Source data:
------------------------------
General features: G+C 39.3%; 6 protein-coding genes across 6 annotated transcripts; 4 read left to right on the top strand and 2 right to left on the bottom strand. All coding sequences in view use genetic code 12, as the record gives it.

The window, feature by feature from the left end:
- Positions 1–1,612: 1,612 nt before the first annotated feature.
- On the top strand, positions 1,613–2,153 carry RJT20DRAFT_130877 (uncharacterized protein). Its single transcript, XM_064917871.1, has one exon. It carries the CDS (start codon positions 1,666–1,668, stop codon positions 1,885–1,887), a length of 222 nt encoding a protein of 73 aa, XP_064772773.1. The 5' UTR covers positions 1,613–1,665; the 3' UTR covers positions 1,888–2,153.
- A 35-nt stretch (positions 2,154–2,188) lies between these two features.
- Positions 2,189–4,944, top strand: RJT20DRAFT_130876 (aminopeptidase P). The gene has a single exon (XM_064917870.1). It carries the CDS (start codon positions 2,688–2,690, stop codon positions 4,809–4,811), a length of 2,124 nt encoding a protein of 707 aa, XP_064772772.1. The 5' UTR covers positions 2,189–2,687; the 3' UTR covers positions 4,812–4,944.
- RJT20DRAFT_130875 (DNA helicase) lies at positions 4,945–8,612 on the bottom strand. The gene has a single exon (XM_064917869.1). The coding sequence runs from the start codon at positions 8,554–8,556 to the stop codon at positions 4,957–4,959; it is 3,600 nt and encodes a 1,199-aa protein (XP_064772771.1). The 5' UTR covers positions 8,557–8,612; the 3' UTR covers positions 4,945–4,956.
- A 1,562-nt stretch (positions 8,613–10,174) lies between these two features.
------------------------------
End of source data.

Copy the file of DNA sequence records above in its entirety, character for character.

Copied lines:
General features: G+C 39.3%; 6 protein-coding genes across 6 annotated transcripts; 4 read left to right on the top strand and 2 right to left on the bottom strand. All coding sequences in view use genetic code 12, as the record gives it.

The window, feature by feature from the left end:
- Positions 1–1,612: 1,612 nt before the first annotated feature.
- On the top strand, positions 1,613–2,153 carry RJT20DRAFT_130877 (uncharacterized protein). Its single transcript, XM_064917871.1, has one exon. It carries the CDS (start codon positions 1,666–1,668, stop codon positions 1,885–1,887), a length of 222 nt encoding a protein of 73 aa, XP_064772773.1. The 5' UTR covers positions 1,613–1,665; the 3' UTR covers positions 1,888–2,153.
- A 35-nt stretch (positions 2,154–2,188) lies between these two features.
- Positions 2,189–4,944, top strand: RJT20DRAFT_130876 (aminopeptidase P). The gene has a single exon (XM_064917870.1). It carries the CDS (start codon positions 2,688–2,690, stop codon positions 4,809–4,811), a length of 2,124 nt encoding a protein of 707 aa, XP_064772772.1. The 5' UTR covers positions 2,189–2,687; the 3' UTR covers positions 4,812–4,944.
- RJT20DRAFT_130875 (DNA helicase) lies at positions 4,945–8,612 on the bottom strand. The gene has a single exon (XM_064917869.1). The coding sequence runs from the start codon at positions 8,554–8,556 to the stop codon at positions 4,957–4,959; it is 3,600 nt and encodes a 1,199-aa protein (XP_064772771.1). The 5' UTR covers positions 8,557–8,612; the 3' UTR covers positions 4,945–4,956.
- A 1,562-nt stretch (positions 8,613–10,174) lies between these two features.